How JustAnswer Works:
  • Ask an Expert
    Experts are full of valuable knowledge and are ready to help with any question. Credentials confirmed by a Fortune 500 verification firm.
  • Get a Professional Answer
    Via email, text message, or notification as you wait on our site. Ask follow up questions if you need to.
  • 100% Satisfaction Guarantee
    Rate the answer you receive.
Ask Lucy, Esq. Your Own Question
Lucy, Esq.
Lucy, Esq., Attorney
Category: Landlord-Tenant
Satisfied Customers: 30180
Experience:  Attorney
Type Your Landlord-Tenant Question Here...
Lucy, Esq. is online now
A new question is answered every 9 seconds

I was a tenant under lease from 12/2014 until 04/2015. I stayed

Customer Question

I was a tenant under lease from 12/2014 until 04/2015. I stayed an extra week 5/01 until 05/07/2015. I offered to pay for 1 week and now the landlord wants much more. Am I responsible if no additional lease was signed or agreed to.
Submitted: 2 years ago.
Category: Landlord-Tenant
Expert:  Lucy, Esq. replied 2 years ago.

My name is ***** ***** I'd be happy to answer your questions today.
What state are you in?
Did the landlord agree in advance that you could stay through 5/7? And if so, did you get that in writing?
Customer: replied 2 years ago.
New York. No, only verbally after he told me to get out by the end of April and I told him we couldn't.
Customer: replied 2 years ago.
I'm not even sure if it is a legal 2 family home. He rented the downstairs to some one else.
Expert:  Lucy, Esq. replied 2 years ago.
Thank you.
I'm sorry to have to tell you this, but under New York law, a tenant who overstays a lease is liable for DOUBLE the rent for those extra days. N.Y. Real Prop. Laws and Rules, Section 232-c. That's what he'll get if he sues you. There is never a legal right to stay even a single day beyond when the lease ends without the landlord's consent.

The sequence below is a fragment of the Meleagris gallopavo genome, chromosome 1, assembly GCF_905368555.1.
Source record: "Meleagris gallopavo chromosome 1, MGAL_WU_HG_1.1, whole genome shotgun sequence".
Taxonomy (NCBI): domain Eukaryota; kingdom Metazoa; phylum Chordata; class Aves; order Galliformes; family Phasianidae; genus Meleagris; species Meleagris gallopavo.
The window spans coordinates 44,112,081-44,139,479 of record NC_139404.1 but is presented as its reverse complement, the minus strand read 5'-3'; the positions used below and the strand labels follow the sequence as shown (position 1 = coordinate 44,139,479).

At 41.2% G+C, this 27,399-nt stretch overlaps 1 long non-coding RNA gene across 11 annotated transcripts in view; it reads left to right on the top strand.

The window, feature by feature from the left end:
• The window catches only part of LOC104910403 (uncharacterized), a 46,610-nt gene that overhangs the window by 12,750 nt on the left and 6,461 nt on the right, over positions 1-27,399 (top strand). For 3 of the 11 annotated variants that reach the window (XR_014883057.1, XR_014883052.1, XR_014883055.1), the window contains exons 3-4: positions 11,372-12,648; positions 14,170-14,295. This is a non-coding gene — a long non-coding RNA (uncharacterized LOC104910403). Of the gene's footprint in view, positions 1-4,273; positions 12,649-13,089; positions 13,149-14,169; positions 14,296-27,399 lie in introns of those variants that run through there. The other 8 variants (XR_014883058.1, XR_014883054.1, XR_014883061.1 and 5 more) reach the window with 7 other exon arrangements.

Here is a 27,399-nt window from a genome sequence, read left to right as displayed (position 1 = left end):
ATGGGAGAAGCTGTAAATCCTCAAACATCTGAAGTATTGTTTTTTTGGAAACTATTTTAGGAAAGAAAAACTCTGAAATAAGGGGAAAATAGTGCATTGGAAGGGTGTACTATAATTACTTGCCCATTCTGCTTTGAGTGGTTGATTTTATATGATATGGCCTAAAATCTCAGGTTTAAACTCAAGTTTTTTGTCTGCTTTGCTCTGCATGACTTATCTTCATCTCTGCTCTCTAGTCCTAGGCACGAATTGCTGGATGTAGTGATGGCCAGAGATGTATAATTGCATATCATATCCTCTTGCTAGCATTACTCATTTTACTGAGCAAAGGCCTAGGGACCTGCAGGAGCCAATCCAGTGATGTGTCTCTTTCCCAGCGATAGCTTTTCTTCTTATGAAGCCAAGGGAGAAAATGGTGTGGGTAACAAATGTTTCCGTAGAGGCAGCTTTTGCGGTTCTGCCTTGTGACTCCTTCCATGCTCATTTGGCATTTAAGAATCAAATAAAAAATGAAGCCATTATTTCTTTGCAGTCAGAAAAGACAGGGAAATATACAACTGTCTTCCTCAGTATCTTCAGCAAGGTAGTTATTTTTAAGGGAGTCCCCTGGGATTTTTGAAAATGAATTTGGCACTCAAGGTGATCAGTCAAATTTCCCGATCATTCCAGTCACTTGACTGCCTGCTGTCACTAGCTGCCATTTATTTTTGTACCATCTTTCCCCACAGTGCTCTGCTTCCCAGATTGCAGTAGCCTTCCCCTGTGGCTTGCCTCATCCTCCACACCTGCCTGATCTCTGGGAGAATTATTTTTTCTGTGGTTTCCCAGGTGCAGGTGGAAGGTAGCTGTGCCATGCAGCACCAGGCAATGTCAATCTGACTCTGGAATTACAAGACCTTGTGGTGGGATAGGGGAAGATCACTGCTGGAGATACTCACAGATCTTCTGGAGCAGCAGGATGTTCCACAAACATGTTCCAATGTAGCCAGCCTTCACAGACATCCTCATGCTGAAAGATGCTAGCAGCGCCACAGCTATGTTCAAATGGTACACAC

If the landlord had a new tenant prepared to move in on May 1 and that tenant couldn't move in because you were still there, then you're also reasonable for any costs the landlord incurred as a result of the place not being available.
You have the option of trying to reach an agreement to avoid a lawsuit for double the rent. That could mean paying less or paying in installments until the debt is gone. The only other option is to talk to a bankruptcy attorney about whether you may be able to discharge the debt, or let the landlord get a judgment and see if he's able to collect it. New York law says that a person with a judgment against you can garnish 10% of your wages from each paycheck.
If you wind up in court, the judge isn't allowed to consider why you couldn't move, or what your financial situation is, or any of the things that made you decide to stay - he's only allowed to look at when the lease ended and when you actually left.
He's not entitled to rent if the property isn't a legal rental unit. That may be your best option in this situation, so call the city to find out if there's a certificate of occupancy. You'd also be able to countersue for conditions in the any conditions in the property that presented a danger to your health and safety. That might help reduce what you'd otherwise have to pay the landlord.
If you have any questions or concerns about my response, please reply WITHOUT RATING. It's important that you are 100% satisfied with my courtesy and professionalism. Otherwise, please rate my service positively so I am paid for the time I spend answering questions. If you are on a mobile device, you may need to scroll to the right. There is no charge for follow-up questions. Thank you.